US cancels Iran nuclear cooperation waiver after Fordo restart
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US cancels Iran nuclear cooperation waiver after Fordo restart

Secretary of State Mike Pompeo says Tehran has no reason to restart enrichment at once-secret Fordo facility, but critics note allowances had given rare window into site

A satellite image from April 2, 2016, of the Fordo nuclear facility in Iran. (Google Earth)
A satellite image from April 2, 2016, of the Fordo nuclear facility in Iran. (Google Earth)

WASHINGTON (AP) — Secretary of State Mike Pompeo said Monday that he is canceling one of four sanctions waivers that had allowed foreign companies to work with Iran’s civilian nuclear program without US penalties. Pompeo also warned Iran’s leadership not to crack down on protests that recent fuel price increases have sparked.

The waivers are among the last remaining components of the 2015 nuclear deal, which the Trump administration withdrew from last year.

Pompeo said the waiver for Iran’s once-secret Fordo site will be eliminated December 15. Iran recently announced it would resume uranium enrichment at the fortified facility, which is built into a mountain.

“The right amount of uranium enrichment for the world’s largest state sponsor of terrorism is zero,” he said. “There is no legitimate reason for Iran to resume enrichment at this previously clandestine site. Iran should reverse its activity there immediately.”

US Secretary of State Mike Pompeo speaks at a news conference at the State Department in Washington, November 18, 2019. (Andrew Harnik/AP)

Iran hawks in Congress have been pressing Pompeo to eliminate all the waivers, but have most strenuously objected to the one that allowed Russian, Chinese and European companies to work at Fordo. The waivers for Fordo as well as the Bushehr nuclear power station, the Arak heavy water plant and the Tehran Research Reactor were last extended in late October.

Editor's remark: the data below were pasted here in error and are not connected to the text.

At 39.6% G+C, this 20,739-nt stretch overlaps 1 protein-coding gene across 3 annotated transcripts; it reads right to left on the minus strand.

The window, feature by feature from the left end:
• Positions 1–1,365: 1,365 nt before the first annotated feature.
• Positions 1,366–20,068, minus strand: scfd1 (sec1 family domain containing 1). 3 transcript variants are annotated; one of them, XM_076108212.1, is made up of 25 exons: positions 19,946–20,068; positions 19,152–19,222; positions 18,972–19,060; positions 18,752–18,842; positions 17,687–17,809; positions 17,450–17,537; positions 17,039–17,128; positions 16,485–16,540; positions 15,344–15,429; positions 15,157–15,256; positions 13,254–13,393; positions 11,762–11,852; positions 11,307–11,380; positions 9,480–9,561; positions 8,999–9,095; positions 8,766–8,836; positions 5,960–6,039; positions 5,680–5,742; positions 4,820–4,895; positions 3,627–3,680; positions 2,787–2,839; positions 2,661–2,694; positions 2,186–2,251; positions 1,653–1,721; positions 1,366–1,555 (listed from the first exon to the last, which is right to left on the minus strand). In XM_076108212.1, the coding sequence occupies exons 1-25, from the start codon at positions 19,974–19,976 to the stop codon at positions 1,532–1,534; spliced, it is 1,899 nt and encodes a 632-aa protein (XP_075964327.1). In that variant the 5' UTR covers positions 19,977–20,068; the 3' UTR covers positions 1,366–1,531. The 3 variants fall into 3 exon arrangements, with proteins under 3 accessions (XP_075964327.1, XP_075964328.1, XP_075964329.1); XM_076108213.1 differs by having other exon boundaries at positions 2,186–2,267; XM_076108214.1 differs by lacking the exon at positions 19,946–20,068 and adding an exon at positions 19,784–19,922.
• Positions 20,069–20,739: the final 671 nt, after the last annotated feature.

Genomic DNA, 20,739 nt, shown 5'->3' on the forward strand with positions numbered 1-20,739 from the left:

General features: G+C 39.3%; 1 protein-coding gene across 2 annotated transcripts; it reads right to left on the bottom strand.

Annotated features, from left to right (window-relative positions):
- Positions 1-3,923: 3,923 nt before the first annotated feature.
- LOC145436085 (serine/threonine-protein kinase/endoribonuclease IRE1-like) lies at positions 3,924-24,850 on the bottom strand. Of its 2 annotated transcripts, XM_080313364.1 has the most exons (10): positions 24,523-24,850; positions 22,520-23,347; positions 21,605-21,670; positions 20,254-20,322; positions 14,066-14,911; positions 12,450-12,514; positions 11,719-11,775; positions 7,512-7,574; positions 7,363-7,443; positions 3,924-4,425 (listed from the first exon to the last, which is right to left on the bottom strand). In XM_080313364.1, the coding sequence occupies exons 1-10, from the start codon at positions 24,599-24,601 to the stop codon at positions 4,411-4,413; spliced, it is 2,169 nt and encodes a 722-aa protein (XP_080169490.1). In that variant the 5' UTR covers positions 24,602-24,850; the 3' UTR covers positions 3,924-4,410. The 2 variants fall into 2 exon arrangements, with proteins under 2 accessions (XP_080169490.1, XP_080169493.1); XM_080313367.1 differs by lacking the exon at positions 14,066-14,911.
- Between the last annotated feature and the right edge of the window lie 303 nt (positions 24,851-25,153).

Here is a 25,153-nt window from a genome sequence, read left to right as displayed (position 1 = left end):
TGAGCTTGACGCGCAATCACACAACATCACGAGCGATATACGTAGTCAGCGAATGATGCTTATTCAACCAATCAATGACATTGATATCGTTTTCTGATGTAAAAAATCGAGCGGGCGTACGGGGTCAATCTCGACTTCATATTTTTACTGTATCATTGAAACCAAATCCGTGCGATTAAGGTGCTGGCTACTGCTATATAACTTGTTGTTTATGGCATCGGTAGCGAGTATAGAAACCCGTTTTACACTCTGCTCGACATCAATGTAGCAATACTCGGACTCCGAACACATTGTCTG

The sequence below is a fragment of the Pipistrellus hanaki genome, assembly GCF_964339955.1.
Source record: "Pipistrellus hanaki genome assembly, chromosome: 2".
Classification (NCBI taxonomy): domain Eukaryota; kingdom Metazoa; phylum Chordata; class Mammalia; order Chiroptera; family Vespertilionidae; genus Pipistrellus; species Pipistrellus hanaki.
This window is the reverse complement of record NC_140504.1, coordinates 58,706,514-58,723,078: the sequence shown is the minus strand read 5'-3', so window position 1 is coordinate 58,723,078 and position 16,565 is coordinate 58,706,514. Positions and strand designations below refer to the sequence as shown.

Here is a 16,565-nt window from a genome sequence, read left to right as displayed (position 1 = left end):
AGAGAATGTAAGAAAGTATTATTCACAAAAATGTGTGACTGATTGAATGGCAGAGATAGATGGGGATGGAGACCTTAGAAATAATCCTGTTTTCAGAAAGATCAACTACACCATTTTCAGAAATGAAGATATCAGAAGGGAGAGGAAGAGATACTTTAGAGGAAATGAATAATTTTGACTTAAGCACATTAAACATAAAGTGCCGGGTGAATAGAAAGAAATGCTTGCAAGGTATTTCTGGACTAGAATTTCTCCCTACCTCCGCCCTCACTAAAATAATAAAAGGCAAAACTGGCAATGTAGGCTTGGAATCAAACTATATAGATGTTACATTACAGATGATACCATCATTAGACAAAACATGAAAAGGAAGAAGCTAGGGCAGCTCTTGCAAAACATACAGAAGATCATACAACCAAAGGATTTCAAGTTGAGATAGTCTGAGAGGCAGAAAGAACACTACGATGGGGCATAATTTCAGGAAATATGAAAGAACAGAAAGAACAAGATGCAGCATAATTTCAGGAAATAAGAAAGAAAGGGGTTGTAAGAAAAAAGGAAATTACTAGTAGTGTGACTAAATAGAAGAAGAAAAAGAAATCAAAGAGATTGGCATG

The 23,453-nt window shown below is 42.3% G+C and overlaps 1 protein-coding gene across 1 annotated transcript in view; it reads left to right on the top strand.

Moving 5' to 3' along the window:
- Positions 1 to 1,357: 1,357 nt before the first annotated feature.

Nuclear deal critics, including Trump allies like Republican Sens. Ted Cruz of Texas and Tom Cotton of Arkansas and GOP Rep. Liz Cheney of Wyoming, have long argued that the waivers should be revoked because they give Iran access to technology that could be used for weapons. In particular, they have targeted a waiver that allows conversion work at the once-secret Fordo.

They had announced plans to introduce legislation requiring the administration to cancel the waivers.

Deal supporters say the waivers give international experts a valuable window into Iran’s atomic program that might otherwise not exist. They also say some of the work, particularly at the Tehran reactor on nuclear isotopes that can be used in medicine, is humanitarian in nature.

The protests around Iran have led to a curtailment in Iranians’ internet access, and some of them have been met with violent responses.

Pompeo said Iran “must cease violence against its own people and must immediately restore the ability of all Iranians to access a free and open internet. The world is watching.”

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